Sierra Leone

Office Staff

Photo of Jibba and Marc at the JSI office in Freetown

  • John Durgavich, Chief of Party
  • Zaira Alonso, Deputy Chief of Party
  • Haddis Mulugaint Tafese, Monitoring & Evaluation Advisor
  • Bailah Molleh, Monitoring & Evaluation Officer
  • Princess Sowa, Community Resource Mobilization Manager
  • Alpha Amadu Bah, Infrastructure Manager
  • Idrissa M Kamara, Office Assistant
  • Regina Koroma, Accountant
  • Samuel Boyle Jones, Administrative Officer
  • Mohamed Samuel Kamara, Operations Manager
  • Mohamed Alie Kamara, Office Assistant
  • Paul Musa, Finance Manager
  • Joseph Amara, Driver
  • Santigie Kamara, Driver
  • Zacharia Kamara, Driver

Contact Information

10 Gordon Street
Aberdeen, Freetown
+23278980055
John_Durgavich@jsi.com
(John Durgavich, Chief of Party)

Advancing Partners & Communities is providing assistance to implement the Government of Sierra Leone post-Ebola recovery priorities in the health sector, with focus on rebuilding primary health care services and community outreach, thus contributing to the Ministry of Health and Sanitation (MOHS) key objectives to reduce maternal mortality and maintaining a resilient zero. The work in Sierra Leone is achieved through a couple of components.

Photo of Margaret Anthony and staff

Margaret Anthony (right), maternal and child health (MCH) aid with the Sierra Leone MOHS at her healthcare facility in the Western Area-Rural district. View the photo gallery from Sierra Leone »

Post-Ebola Recovery: Strengthening Primary and Community Health Services in Sierra Leone

In June 2017, Advancing Partners & Communities, in collaboration with Sierra Leone’s MOHS, completed a two-year project aimed at improving access to, and availability of, quality basic health services, with focus on maternal and child health. The project worked in five of the country’s districts most affected by Ebola, improving access to water, sanitation, waste management, and health services within primary health care facilities and at the community level.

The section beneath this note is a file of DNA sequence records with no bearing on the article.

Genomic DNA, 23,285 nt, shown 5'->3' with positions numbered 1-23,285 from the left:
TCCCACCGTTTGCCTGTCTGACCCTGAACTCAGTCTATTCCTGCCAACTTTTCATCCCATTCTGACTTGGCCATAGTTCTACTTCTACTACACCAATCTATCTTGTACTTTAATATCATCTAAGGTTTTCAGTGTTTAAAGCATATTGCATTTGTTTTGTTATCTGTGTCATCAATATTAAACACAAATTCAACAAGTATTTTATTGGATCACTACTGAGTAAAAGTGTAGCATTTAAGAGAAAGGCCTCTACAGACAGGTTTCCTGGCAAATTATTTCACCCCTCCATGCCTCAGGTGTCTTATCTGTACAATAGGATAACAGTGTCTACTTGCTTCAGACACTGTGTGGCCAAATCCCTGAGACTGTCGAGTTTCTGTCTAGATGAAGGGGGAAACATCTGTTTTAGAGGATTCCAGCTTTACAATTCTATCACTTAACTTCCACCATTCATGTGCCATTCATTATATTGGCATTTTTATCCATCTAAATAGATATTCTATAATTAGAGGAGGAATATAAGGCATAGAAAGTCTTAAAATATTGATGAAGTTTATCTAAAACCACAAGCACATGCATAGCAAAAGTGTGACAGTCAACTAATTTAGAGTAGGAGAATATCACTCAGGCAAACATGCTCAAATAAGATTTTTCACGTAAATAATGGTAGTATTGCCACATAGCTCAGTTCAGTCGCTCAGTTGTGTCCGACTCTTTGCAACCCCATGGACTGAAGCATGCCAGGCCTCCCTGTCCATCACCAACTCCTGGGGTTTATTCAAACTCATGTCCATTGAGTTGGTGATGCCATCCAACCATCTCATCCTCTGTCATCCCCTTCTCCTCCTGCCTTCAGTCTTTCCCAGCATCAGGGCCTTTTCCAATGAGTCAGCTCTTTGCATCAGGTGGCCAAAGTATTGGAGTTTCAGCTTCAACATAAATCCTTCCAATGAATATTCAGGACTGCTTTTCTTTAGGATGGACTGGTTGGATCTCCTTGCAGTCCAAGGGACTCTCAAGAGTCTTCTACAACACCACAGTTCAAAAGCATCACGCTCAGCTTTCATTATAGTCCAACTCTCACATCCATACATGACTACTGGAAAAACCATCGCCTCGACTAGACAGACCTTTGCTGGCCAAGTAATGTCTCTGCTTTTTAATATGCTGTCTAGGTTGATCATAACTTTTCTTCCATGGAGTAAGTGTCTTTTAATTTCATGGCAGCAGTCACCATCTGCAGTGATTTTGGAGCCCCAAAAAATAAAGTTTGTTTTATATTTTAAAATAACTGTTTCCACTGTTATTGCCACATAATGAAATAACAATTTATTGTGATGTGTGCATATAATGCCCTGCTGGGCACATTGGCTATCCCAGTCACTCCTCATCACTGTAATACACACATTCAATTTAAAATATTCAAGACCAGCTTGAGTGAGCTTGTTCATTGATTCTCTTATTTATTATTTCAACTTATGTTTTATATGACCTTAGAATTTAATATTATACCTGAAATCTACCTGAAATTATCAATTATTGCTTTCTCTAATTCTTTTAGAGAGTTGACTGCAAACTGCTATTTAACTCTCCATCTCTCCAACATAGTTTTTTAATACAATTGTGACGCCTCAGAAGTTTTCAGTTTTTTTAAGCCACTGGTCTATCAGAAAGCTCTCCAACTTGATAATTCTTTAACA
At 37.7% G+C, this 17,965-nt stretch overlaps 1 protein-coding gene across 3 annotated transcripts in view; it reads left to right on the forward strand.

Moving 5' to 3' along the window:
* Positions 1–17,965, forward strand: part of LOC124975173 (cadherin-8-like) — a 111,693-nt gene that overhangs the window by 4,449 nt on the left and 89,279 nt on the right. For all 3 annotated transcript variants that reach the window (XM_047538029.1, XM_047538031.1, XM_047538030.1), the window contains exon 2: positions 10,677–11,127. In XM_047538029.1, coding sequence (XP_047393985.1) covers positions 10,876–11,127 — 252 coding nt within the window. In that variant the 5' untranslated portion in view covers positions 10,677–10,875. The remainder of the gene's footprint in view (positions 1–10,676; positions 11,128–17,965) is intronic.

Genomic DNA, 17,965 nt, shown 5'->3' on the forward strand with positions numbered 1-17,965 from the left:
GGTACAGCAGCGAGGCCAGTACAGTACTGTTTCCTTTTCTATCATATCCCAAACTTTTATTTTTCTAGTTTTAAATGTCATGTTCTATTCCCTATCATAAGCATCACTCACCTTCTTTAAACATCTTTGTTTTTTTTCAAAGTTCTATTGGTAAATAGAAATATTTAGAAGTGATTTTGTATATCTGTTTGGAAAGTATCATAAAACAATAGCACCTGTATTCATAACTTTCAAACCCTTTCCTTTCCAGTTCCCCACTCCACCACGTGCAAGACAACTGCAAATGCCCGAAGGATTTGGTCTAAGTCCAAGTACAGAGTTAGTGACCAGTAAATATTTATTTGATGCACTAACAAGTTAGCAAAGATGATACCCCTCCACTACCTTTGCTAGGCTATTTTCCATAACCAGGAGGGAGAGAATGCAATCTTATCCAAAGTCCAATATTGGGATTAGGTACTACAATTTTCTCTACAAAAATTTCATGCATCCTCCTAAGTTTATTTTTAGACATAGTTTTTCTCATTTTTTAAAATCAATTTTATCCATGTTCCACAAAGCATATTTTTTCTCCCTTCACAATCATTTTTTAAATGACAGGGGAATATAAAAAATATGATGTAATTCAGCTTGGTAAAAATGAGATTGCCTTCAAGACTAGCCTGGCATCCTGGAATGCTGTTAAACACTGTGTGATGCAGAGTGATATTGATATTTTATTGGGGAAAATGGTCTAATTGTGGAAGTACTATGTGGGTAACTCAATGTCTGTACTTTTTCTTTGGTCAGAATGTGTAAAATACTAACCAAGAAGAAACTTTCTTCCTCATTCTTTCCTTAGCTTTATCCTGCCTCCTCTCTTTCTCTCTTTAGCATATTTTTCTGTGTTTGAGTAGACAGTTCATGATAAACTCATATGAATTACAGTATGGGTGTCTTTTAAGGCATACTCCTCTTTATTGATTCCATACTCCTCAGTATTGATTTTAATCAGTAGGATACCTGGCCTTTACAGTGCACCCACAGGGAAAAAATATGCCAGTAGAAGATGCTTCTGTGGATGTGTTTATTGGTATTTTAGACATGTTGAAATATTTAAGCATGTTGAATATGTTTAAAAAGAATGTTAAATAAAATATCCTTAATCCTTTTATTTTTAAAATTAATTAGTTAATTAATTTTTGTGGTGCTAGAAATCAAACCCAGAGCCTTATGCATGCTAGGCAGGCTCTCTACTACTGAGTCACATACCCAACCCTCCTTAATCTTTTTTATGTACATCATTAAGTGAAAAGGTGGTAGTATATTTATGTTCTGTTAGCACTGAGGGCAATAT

Graphic showing the project served 28% of the country's population for 2 million people.

During the two-year period, the project revitalized 305 health facilities providing various levels of support:

  • Improved water and sanitation
  • Installed solar power systems for lighting
  • Provided basic medical equipment
  • Trained over 900 health professionals
  • Trained 1,500 community health workers and peer supervisors
  • Strengthened 214 Facility Management Committees.

These initiatives have improved health services for 2 million Sierra Leoneans and strengthened health facilities, making them more resilient in the face of potential future outbreaks.
Learn about the recent project celebration event »

Watch New Videos - June 2017

APC recently made two new videos from Sierra Leone, including part two of a series showing the work done to improve primary health care services at health posts and community levels. This short film focuses on the efforts made to rebuild these services as part of the post-Ebola transition in the country.

The second video documents the water, sanitation and hygiene (WASH) and infection prevention and control (IPC) measures implemented in Sierra Leone to improve primary health care services at health posts and community levels.

Screenshot from Rebuilding Health Services in Post-Ebola Sierra Leone (part 2, click to view) Screenshot from Strengthening WASH and IPC Services in Post-Ebola Sierra Leone (click to view)

Vist APC's Vimeo page or YouTube channel.

Learn more about this project:

Results Infographic »

Thumb for results infographic

Project Overview »

Thumb for project overview document

Photo Journal »

Thumb for photo joural document

Ebola Transmission Prevention and Survivor Services Program